Except he’s not. I asked him to do the Myers Briggs and he got an E for Extrovert, which surprised me. He pushes everyone away, but like anyone, he wants to be acknowledged and appreciated. So instead of going to see Tinder Nightmares like I REALLY wanted to, I found myself spending $200 and sitting at a table with our kids, the birthday boy and his parents. I even thought to invite Lars (of the peaches) and Zofia to join us.
I got the kids to pick out thoughtful gifts weeks ago. The girl one spent a sick day making a card and decorating wrapping paper that she made herself. I wrote, “Thanks for all you do for me and the kids,” in a card and when he read it this morning he smiled. Somehow the words resonated, which made me sad for all the depressive years when my appreciation could not get through to him.
I know that regardless of how many times I honour him on special days, the sentiment will not be reciprocated. Last year on my birthday, he showed up empty-handed, kids empty-handed, my first birthday with no one. He said, “I wanted to get you something, but I was waiting to get paid.” That’s OK, I said, like I say every year because I expect nothing and yet part of me hopes this is the year he does SOMETHING, a card even. “Yeah, I really wanted to get you a composter.”
Ummmm… why? So every time I take out the garbage, I think of you? How did we get from “Stand By Me in your locker” to “composter”?
When we renovated our first bathroom, back when we were one child in and still so very much in love, we found an antique clawfoot tub. When we flipped it over to paint it, the date embossed on the bottom was April 10, 1940. I’m sure relationships started and ended on that date too. I wonder sometimes about whether couples were happier then, whether expecting less from life was a good thing.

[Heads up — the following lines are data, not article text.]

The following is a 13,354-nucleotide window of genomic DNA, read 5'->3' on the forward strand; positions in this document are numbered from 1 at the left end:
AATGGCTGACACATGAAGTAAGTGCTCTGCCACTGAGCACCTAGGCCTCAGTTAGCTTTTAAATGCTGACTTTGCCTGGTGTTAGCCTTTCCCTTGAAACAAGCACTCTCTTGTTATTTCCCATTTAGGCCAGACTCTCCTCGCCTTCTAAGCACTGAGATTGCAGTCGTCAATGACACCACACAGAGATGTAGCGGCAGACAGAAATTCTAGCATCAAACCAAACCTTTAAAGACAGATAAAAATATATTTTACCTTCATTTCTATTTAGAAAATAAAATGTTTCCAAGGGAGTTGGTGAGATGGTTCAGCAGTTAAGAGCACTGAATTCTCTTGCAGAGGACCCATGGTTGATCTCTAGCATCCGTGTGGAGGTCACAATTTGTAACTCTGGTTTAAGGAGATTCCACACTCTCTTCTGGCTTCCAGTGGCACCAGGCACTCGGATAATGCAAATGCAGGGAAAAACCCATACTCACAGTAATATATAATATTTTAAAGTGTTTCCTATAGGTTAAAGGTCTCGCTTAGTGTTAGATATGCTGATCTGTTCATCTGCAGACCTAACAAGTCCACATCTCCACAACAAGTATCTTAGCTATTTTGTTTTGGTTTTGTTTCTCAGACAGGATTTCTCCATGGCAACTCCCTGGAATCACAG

But I’ve only got this life to go on, and I know that we are both happier and more sane. I know that once he got rid of the wife he believed was making him miserable and the job he believed was making him miserable, he could see how much of all this depression was actually on him to own and take care of. He’s starting to do the work and that’s the only gift he can really give me at this point.
My Facebook memories today were mostly painful reminders of me posting birthday greetings to Theo year after year, joking about his disdain for Facebook and praising him as a father, a partner and my best friend. Was I faking it? Did I mean it? Was it real? I’ll never really know.
I spent the dinner feeling like I was in the Twilight Zone. Like everything about it was so familiar. No one in the damn restaurant would imagine we weren’t a couple in a real family doing really family things. We looked so NORMAL and I couldn’t help but think, “What was wrong with this?” I kept looking at my phone for zings from boys, but there was nothing and the kids could sense my discomfort and chastised me for looking at my phone during dinner. So I sat with it, the discomfort, the farce, the “for the good of the children.” I took an Instastory of my prosecco glass and toasted to my character and the high road. My kids were happy. Their dad was happy. And my happiness ebbs and flows, but it’s here goddamit, and I can finally breathe.
To give you a sense of how long a 20-year relationship is or feels like, have a look at this list of other things that will turn 20 in 2018.